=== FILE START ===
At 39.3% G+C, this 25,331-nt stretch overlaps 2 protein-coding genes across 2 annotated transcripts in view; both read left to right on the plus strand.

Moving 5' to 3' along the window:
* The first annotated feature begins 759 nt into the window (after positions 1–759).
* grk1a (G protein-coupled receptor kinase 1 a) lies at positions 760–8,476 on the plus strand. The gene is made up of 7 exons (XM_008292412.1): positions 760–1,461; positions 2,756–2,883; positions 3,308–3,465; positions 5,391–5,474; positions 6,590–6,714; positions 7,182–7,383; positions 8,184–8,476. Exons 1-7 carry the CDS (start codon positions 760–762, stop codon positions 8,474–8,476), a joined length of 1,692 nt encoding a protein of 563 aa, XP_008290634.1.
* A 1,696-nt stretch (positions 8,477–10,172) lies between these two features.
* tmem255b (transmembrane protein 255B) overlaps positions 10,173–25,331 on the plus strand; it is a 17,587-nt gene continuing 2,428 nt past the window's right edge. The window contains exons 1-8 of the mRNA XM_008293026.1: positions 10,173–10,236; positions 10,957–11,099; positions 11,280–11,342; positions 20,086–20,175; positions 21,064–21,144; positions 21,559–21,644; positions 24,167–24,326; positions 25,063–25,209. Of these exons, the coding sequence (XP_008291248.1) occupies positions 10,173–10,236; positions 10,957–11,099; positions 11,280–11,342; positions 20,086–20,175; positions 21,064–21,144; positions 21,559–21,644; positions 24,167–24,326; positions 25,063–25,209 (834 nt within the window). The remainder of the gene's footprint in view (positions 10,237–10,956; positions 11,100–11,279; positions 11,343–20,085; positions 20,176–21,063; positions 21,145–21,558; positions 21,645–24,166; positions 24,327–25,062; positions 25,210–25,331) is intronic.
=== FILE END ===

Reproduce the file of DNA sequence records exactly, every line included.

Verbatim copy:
At 39.3% G+C, this 25,331-nt stretch overlaps 2 protein-coding genes across 2 annotated transcripts in view; both read left to right on the plus strand.

Moving 5' to 3' along the window:
* The first annotated feature begins 759 nt into the window (after positions 1–759).
* grk1a (G protein-coupled receptor kinase 1 a) lies at positions 760–8,476 on the plus strand. The gene is made up of 7 exons (XM_008292412.1): positions 760–1,461; positions 2,756–2,883; positions 3,308–3,465; positions 5,391–5,474; positions 6,590–6,714; positions 7,182–7,383; positions 8,184–8,476. Exons 1-7 carry the CDS (start codon positions 760–762, stop codon positions 8,474–8,476), a joined length of 1,692 nt encoding a protein of 563 aa, XP_008290634.1.
* A 1,696-nt stretch (positions 8,477–10,172) lies between these two features.
* tmem255b (transmembrane protein 255B) overlaps positions 10,173–25,331 on the plus strand; it is a 17,587-nt gene continuing 2,428 nt past the window's right edge. The window contains exons 1-8 of the mRNA XM_008293026.1: positions 10,173–10,236; positions 10,957–11,099; positions 11,280–11,342; positions 20,086–20,175; positions 21,064–21,144; positions 21,559–21,644; positions 24,167–24,326; positions 25,063–25,209. Of these exons, the coding sequence (XP_008291248.1) occupies positions 10,173–10,236; positions 10,957–11,099; positions 11,280–11,342; positions 20,086–20,175; positions 21,064–21,144; positions 21,559–21,644; positions 24,167–24,326; positions 25,063–25,209 (834 nt within the window). The remainder of the gene's footprint in view (positions 10,237–10,956; positions 11,100–11,279; positions 11,343–20,085; positions 20,176–21,063; positions 21,145–21,558; positions 21,645–24,166; positions 24,327–25,062; positions 25,210–25,331) is intronic.